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My stain is uneven



 
 
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  #1  
Old April 30th 06, 09:58 PM posted to rec.woodworking
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Default My stain is uneven

Hi,

I'm attempting to refinish a crappy old desk. This is my first
refinishing project and I hope it'll be good practice.

I've stripped it and sanded it and now I stained it (according to
manufacturer's instructions).

And the result can be seen he

http://i.math.drexel.edu/~pg/board.jpg

You might be able to tell that it is very uneven and somewhat blotchy.

What am I doing wrong and can it be fixed at this point?

Very many thanks in advance!

Aaron Fude

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  #2  
Old April 30th 06, 11:56 PM posted to rec.woodworking
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Default My stain is uneven


You might be able to tell that it is very uneven and somewhat blotchy.
What am I doing wrong and can it be fixed at this point?
Very many thanks in advance!

Aaron Fude

What are you using for stain? How are you applying it? How long are
you leaving it on before wiping it down or are you wiping it down?

Forgive my eyes, but I can't make out the wood type.

Pete
  #3  
Old May 1st 06, 12:07 AM posted to rec.woodworking
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Default My stain is uneven

Hi,

I'm attempting to refinish a crappy old desk. This is my first
refinishing project and I hope it'll be good practice.

I've stripped it and sanded it and now I stained it (according to
manufacturer's instructions).

And the result can be seen he

http://i.math.drexel.edu/~pg/board.jpg

You might be able to tell that it is very uneven and somewhat blotchy.

What am I doing wrong and can it be fixed at this point?

Very many thanks in advance!

Aaron Fude


Try using a pre-stain wood conditioner.

--
Stoutman
http://www.garagewoodworks.com
(Featuring a NEW look)


  #4  
Old May 1st 06, 01:34 AM posted to rec.woodworking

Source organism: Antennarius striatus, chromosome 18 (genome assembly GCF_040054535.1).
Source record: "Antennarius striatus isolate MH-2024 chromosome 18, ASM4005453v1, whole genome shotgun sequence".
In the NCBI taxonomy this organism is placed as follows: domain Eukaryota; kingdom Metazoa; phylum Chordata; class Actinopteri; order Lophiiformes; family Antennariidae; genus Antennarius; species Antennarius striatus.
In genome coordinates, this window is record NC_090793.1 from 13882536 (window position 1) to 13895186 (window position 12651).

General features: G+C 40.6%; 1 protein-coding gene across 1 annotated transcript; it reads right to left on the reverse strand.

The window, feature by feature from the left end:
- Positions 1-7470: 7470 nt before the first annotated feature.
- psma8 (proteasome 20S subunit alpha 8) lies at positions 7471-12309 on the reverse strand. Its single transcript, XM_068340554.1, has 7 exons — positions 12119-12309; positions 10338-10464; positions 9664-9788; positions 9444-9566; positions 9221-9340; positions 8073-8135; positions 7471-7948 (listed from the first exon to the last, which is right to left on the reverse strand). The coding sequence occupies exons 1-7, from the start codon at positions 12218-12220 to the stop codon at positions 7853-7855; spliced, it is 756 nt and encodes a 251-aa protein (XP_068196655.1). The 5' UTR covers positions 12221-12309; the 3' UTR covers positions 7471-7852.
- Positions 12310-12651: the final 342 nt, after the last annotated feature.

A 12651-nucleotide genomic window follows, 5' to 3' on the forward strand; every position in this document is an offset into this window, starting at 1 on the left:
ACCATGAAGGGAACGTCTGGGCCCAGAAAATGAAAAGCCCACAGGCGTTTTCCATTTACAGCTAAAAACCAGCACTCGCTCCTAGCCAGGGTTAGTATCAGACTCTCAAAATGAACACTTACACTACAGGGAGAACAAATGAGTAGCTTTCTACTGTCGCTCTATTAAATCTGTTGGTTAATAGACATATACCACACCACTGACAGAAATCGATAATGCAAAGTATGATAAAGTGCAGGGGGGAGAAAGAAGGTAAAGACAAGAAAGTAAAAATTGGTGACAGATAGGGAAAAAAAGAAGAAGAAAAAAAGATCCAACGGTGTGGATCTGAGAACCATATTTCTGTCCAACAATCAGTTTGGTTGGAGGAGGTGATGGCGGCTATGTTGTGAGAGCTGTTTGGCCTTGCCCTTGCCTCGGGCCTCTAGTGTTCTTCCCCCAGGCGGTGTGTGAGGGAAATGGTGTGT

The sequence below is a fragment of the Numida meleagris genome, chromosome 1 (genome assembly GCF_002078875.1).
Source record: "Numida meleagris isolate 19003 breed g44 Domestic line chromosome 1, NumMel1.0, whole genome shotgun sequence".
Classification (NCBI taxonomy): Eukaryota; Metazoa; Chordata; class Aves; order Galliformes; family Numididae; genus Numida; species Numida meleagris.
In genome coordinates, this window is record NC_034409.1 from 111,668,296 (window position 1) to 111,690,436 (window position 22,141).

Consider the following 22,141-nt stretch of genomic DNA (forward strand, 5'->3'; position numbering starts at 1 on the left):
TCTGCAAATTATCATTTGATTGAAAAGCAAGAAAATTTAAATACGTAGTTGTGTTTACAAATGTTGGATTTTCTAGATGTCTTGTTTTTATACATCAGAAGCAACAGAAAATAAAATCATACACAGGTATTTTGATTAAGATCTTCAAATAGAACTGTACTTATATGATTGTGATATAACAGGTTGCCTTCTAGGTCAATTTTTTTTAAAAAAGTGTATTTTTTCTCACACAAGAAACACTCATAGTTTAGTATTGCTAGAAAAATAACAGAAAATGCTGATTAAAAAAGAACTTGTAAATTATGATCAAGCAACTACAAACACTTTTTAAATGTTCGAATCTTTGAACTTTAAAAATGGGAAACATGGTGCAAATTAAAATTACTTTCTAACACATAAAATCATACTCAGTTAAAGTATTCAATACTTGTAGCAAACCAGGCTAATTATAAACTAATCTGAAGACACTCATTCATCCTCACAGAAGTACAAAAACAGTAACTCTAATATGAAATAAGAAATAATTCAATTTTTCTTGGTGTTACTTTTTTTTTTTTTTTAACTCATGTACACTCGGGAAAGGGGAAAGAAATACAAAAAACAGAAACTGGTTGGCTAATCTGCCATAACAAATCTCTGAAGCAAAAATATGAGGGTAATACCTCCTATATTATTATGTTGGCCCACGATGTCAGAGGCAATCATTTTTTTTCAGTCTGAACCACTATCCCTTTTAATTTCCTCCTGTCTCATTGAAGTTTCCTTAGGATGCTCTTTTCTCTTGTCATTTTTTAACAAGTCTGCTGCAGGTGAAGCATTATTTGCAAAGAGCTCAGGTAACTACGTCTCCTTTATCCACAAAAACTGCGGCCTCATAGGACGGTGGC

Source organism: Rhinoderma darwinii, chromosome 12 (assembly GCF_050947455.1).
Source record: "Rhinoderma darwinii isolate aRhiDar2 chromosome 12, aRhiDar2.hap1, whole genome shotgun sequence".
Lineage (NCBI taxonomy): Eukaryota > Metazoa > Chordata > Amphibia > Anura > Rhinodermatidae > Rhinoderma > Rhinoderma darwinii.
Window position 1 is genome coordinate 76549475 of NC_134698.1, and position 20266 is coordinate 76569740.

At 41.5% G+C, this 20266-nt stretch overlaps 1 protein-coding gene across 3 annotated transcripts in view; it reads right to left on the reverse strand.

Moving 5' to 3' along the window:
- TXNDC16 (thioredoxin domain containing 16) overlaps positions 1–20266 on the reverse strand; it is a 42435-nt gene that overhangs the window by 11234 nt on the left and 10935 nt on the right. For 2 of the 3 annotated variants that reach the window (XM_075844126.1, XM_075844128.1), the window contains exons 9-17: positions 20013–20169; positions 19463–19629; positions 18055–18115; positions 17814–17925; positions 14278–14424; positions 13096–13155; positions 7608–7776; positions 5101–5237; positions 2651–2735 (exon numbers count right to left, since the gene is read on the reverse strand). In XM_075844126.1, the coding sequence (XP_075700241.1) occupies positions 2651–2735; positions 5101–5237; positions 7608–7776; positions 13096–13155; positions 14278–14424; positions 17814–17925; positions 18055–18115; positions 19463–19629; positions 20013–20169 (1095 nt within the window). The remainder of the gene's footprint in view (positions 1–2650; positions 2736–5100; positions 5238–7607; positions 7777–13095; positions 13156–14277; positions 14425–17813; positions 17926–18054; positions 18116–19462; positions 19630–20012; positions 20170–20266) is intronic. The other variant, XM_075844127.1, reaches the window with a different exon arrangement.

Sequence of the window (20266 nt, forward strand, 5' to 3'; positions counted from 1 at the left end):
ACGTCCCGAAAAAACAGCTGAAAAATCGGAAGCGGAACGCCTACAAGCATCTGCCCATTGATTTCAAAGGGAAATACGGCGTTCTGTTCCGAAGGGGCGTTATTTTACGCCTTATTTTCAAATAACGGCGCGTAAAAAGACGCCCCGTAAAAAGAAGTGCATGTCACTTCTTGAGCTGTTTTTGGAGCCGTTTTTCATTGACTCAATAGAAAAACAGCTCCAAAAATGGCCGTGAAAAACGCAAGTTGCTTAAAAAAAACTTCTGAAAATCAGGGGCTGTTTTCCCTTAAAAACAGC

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Default My stain is uneven

Maybe the picture is bad on my screen, but from what I could make out. it
looked like there were cross grain scratches and cross grain sanding. And
forget the manufacturer's instructions when re-finishing. Mostly they are
for new wood. You'll learn, as you go, when you refinish, make sure you sand
out all the scratches. They will trap stain and be darker than the rest.
Best to just dab a little on a rag and make light swipes until you get like
you want it. Avoid the deep scratches and Q-tip them lightly to match up
after you get the rest even.
wrote in message
oups.com...
Hi,

I'm attempting to refinish a crappy old desk. This is my first
refinishing project and I hope it'll be good practice.

I've stripped it and sanded it and now I stained it (according to
manufacturer's instructions).

And the result can be seen he

http://i.math.drexel.edu/~pg/board.jpg

You might be able to tell that it is very uneven and somewhat blotchy.

What am I doing wrong and can it be fixed at this point?

Very many thanks in advance!

Aaron Fude



  #5  
Old May 1st 06, 03:05 AM posted to rec.woodworking
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Default My stain is uneven

Is this the same group that faked World War ll?

  #6  
Old May 1st 06, 08:12 PM posted to rec.woodworking
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Default My stain is uneven

For what its worth, when I refinish, I use chemical stripper and if I sand